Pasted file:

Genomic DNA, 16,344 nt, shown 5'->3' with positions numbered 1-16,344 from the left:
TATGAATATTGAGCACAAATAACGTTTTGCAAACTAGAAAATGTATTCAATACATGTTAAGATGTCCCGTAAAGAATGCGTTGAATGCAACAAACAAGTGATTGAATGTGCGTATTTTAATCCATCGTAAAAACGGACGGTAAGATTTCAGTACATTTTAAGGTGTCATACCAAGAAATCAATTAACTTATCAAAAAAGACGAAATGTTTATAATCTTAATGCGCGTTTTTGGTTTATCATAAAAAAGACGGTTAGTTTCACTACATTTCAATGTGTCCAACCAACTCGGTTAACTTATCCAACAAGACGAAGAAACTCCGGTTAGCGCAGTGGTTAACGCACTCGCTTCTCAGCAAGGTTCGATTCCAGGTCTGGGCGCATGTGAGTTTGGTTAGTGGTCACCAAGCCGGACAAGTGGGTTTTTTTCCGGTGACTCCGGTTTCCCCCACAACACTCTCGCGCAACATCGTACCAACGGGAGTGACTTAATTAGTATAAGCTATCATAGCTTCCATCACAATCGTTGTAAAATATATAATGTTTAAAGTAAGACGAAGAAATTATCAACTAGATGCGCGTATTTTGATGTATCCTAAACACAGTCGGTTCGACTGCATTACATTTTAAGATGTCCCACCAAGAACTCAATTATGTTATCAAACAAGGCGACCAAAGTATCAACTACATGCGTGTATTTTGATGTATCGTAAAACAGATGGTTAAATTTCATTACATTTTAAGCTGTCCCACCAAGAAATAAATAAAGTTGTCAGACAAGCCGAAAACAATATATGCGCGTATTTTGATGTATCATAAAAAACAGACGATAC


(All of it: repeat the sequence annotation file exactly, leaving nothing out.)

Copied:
Genomic DNA, 16,344 nt, shown 5'->3' with positions numbered 1-16,344 from the left:
TATGAATATTGAGCACAAATAACGTTTTGCAAACTAGAAAATGTATTCAATACATGTTAAGATGTCCCGTAAAGAATGCGTTGAATGCAACAAACAAGTGATTGAATGTGCGTATTTTAATCCATCGTAAAAACGGACGGTAAGATTTCAGTACATTTTAAGGTGTCATACCAAGAAATCAATTAACTTATCAAAAAAGACGAAATGTTTATAATCTTAATGCGCGTTTTTGGTTTATCATAAAAAAGACGGTTAGTTTCACTACATTTCAATGTGTCCAACCAACTCGGTTAACTTATCCAACAAGACGAAGAAACTCCGGTTAGCGCAGTGGTTAACGCACTCGCTTCTCAGCAAGGTTCGATTCCAGGTCTGGGCGCATGTGAGTTTGGTTAGTGGTCACCAAGCCGGACAAGTGGGTTTTTTTCCGGTGACTCCGGTTTCCCCCACAACACTCTCGCGCAACATCGTACCAACGGGAGTGACTTAATTAGTATAAGCTATCATAGCTTCCATCACAATCGTTGTAAAATATATAATGTTTAAAGTAAGACGAAGAAATTATCAACTAGATGCGCGTATTTTGATGTATCCTAAACACAGTCGGTTCGACTGCATTACATTTTAAGATGTCCCACCAAGAACTCAATTATGTTATCAAACAAGGCGACCAAAGTATCAACTACATGCGTGTATTTTGATGTATCGTAAAACAGATGGTTAAATTTCATTACATTTTAAGCTGTCCCACCAAGAAATAAATAAAGTTGTCAGACAAGCCGAAAACAATATATGCGCGTATTTTGATGTATCATAAAAAACAGACGATAC